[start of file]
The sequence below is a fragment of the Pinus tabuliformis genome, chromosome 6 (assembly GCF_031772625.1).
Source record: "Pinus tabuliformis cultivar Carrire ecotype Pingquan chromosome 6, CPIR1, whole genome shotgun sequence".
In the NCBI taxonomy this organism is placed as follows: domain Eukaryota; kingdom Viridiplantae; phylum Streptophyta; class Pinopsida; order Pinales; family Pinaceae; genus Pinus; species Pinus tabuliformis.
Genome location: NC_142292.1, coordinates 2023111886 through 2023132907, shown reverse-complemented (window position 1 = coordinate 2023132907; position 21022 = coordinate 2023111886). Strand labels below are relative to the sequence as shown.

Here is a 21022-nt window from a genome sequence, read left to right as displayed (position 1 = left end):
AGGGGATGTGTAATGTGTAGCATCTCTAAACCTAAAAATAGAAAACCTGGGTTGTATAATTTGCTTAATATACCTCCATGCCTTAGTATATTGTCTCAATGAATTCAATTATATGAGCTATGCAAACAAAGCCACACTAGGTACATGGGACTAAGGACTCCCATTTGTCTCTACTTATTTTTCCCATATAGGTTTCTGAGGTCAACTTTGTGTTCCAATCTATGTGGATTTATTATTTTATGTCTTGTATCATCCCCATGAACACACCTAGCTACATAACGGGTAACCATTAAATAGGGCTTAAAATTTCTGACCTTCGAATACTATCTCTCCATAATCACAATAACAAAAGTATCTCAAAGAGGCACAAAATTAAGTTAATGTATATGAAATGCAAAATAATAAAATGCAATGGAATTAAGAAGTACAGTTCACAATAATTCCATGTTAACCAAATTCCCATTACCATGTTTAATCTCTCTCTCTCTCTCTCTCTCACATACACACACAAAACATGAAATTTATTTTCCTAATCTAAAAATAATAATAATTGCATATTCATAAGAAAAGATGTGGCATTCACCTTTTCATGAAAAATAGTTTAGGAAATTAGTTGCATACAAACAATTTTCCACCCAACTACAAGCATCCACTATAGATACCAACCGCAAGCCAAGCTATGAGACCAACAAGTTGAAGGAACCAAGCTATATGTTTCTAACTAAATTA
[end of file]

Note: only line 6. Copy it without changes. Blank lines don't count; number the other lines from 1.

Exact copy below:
AGGGGATGTGTAATGTGTAGCATCTCTAAACCTAAAAATAGAAAACCTGGGTTGTATAATTTGCTTAATATACCTCCATGCCTTAGTATATTGTCTCAATGAATTCAATTATATGAGCTATGCAAACAAAGCCACACTAGGTACATGGGACTAAGGACTCCCATTTGTCTCTACTTATTTTTCCCATATAGGTTTCTGAGGTCAACTTTGTGTTCCAATCTATGTGGATTTATTATTTTATGTCTTGTATCATCCCCATGAACACACCTAGCTACATAACGGGTAACCATTAAATAGGGCTTAAAATTTCTGACCTTCGAATACTATCTCTCCATAATCACAATAACAAAAGTATCTCAAAGAGGCACAAAATTAAGTTAATGTATATGAAATGCAAAATAATAAAATGCAATGGAATTAAGAAGTACAGTTCACAATAATTCCATGTTAACCAAATTCCCATTACCATGTTTAATCTCTCTCTCTCTCTCTCTCTCACATACACACACAAAACATGAAATTTATTTTCCTAATCTAAAAATAATAATAATTGCATATTCATAAGAAAAGATGTGGCATTCACCTTTTCATGAAAAATAGTTTAGGAAATTAGTTGCATACAAACAATTTTCCACCCAACTACAAGCATCCACTATAGATACCAACCGCAAGCCAAGCTATGAGACCAACAAGTTGAAGGAACCAAGCTATATGTTTCTAACTAAATTA